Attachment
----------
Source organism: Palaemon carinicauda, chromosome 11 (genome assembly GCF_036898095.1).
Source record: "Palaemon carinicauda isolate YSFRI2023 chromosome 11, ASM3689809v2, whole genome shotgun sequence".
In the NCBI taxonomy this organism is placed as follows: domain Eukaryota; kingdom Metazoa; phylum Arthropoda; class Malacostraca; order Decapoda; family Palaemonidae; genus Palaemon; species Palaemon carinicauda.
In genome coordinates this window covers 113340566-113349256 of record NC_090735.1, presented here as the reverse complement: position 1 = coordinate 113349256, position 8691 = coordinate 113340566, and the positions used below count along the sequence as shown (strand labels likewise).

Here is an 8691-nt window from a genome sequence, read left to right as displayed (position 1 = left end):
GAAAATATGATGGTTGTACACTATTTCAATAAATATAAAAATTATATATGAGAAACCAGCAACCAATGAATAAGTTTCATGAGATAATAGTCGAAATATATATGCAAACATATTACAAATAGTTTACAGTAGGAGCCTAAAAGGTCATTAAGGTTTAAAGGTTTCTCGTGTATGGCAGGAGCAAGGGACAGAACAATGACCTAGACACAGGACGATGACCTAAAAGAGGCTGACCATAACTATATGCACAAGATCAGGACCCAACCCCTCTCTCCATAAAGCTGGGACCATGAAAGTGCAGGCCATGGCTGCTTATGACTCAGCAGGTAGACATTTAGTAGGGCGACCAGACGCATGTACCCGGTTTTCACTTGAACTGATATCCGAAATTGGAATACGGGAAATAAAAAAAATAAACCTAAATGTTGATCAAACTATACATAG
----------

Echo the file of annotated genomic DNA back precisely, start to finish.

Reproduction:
Source organism: Palaemon carinicauda, chromosome 11 (genome assembly GCF_036898095.1).
Source record: "Palaemon carinicauda isolate YSFRI2023 chromosome 11, ASM3689809v2, whole genome shotgun sequence".
In the NCBI taxonomy this organism is placed as follows: domain Eukaryota; kingdom Metazoa; phylum Arthropoda; class Malacostraca; order Decapoda; family Palaemonidae; genus Palaemon; species Palaemon carinicauda.
In genome coordinates this window covers 113340566-113349256 of record NC_090735.1, presented here as the reverse complement: position 1 = coordinate 113349256, position 8691 = coordinate 113340566, and the positions used below count along the sequence as shown (strand labels likewise).

Here is an 8691-nt window from a genome sequence, read left to right as displayed (position 1 = left end):
GAAAATATGATGGTTGTACACTATTTCAATAAATATAAAAATTATATATGAGAAACCAGCAACCAATGAATAAGTTTCATGAGATAATAGTCGAAATATATATGCAAACATATTACAAATAGTTTACAGTAGGAGCCTAAAAGGTCATTAAGGTTTAAAGGTTTCTCGTGTATGGCAGGAGCAAGGGACAGAACAATGACCTAGACACAGGACGATGACCTAAAAGAGGCTGACCATAACTATATGCACAAGATCAGGACCCAACCCCTCTCTCCATAAAGCTGGGACCATGAAAGTGCAGGCCATGGCTGCTTATGACTCAGCAGGTAGACATTTAGTAGGGCGACCAGACGCATGTACCCGGTTTTCACTTGAACTGATATCCGAAATTGGAATACGGGAAATAAAAAAAATAAACCTAAATGTTGATCAAACTATACATAG